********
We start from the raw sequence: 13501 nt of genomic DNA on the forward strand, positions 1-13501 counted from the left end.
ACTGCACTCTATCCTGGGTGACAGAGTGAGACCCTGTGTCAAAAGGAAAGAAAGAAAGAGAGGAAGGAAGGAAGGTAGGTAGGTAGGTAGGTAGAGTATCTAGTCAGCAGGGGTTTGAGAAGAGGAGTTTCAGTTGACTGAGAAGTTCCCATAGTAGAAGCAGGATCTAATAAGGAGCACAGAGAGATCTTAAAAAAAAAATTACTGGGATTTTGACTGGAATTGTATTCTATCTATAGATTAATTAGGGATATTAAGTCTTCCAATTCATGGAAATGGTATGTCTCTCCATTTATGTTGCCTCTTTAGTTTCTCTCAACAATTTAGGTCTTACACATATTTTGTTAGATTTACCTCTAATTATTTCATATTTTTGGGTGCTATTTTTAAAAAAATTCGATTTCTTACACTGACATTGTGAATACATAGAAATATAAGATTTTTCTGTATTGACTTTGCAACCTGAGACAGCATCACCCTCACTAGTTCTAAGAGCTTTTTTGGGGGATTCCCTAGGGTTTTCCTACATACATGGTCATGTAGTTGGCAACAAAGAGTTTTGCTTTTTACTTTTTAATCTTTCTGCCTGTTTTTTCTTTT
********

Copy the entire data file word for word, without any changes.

We start from the raw sequence: 13501 nt of genomic DNA on the forward strand, positions 1-13501 counted from the left end.
ACTGCACTCTATCCTGGGTGACAGAGTGAGACCCTGTGTCAAAAGGAAAGAAAGAAAGAGAGGAAGGAAGGAAGGTAGGTAGGTAGGTAGGTAGAGTATCTAGTCAGCAGGGGTTTGAGAAGAGGAGTTTCAGTTGACTGAGAAGTTCCCATAGTAGAAGCAGGATCTAATAAGGAGCACAGAGAGATCTTAAAAAAAAAATTACTGGGATTTTGACTGGAATTGTATTCTATCTATAGATTAATTAGGGATATTAAGTCTTCCAATTCATGGAAATGGTATGTCTCTCCATTTATGTTGCCTCTTTAGTTTCTCTCAACAATTTAGGTCTTACACATATTTTGTTAGATTTACCTCTAATTATTTCATATTTTTGGGTGCTATTTTTAAAAAAATTCGATTTCTTACACTGACATTGTGAATACATAGAAATATAAGATTTTTCTGTATTGACTTTGCAACCTGAGACAGCATCACCCTCACTAGTTCTAAGAGCTTTTTTGGGGGATTCCCTAGGGTTTTCCTACATACATGGTCATGTAGTTGGCAACAAAGAGTTTTGCTTTTTACTTTTTAATCTTTCTGCCTGTTTTTTCTTTT